Komatsu Adds 2 New Tier 4 Off-Road Haulers

Increased horsepower, reduced fuel consumption, improved access, and all new operator environment

HD465-8 and HD605-8

Rolling Meadows, Ill., November 3, 2016 – Komatsu America Corp., a leading global heavy equipment manufacturer, today introduced the new HD465-8 and HD605-8 off-highway trucks.  Equipped with EPA Tier 4 Final certified engines, these latest additions to the rigid frame truck family combine increased horsepower and the Komatsu Traction Control System (KTCS) to provide improved productivity. These models have payload capacities of 61 U.S. (short)/55 metric tons and 69.4 U.S. (short)/63 metric tons, respectively. They replace the HD465-7 and HD605-7 models.

The new trucks feature a Komatsu SAA6D170E-7 engine that has increased to 724 HP (540 kW) and reduced fuel consumption for the HD465-8 by up to seven percent, and the HD605-8 by up to 12%, compared to their predecessors.  Machine access is improved with sloped stairs and handrails in front, to replace the previous ladder configuration.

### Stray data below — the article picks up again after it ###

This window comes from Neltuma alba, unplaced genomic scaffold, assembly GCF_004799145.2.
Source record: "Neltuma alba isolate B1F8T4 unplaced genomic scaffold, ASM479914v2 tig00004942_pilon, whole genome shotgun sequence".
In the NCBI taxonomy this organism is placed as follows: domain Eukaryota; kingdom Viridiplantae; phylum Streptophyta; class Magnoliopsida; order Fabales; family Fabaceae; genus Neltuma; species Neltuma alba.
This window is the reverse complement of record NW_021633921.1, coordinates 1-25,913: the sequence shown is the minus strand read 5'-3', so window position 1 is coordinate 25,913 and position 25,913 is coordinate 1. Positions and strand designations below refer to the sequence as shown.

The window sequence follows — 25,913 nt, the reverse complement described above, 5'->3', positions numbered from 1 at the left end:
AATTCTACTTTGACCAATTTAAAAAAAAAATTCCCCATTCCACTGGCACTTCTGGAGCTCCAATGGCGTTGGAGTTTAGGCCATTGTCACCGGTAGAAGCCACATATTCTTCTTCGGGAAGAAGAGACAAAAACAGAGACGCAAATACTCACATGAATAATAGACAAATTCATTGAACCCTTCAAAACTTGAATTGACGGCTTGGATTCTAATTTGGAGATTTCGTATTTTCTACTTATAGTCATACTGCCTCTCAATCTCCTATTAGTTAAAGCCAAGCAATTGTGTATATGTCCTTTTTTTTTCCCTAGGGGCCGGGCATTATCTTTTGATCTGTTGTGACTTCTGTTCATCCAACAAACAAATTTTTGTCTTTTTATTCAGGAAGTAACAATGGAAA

For HD465-8 and HD605-8 machines, Komatsu Traction Control System (KTCS) is now standard. KTCS automatically applies independent brake assemblies to achieve optimum traction in varying ground conditions.  Because the system operates without the need for differential lock-up, steering performance is not compromised.

Other new standard features for both truck models include a seven inch, LCD color monitor, dedicated rearview monitor, fast-fill fuel system, an engine compartment light, and a premium heated and ventilated operator’s seat with air suspension.

“With an increase in horsepower and improved fuel economy, the HD465-8 and HD605-8 are designed to maximize production efficiency,” said Rob McMahon, product marketing manager for Komatsu America. “With enhancements to the cab layout and maintenance access, combined with new technology features, these trucks have something everyone will like,” McMahon said.

Read all the new specs and features of these new Komatsu Haulers at our website.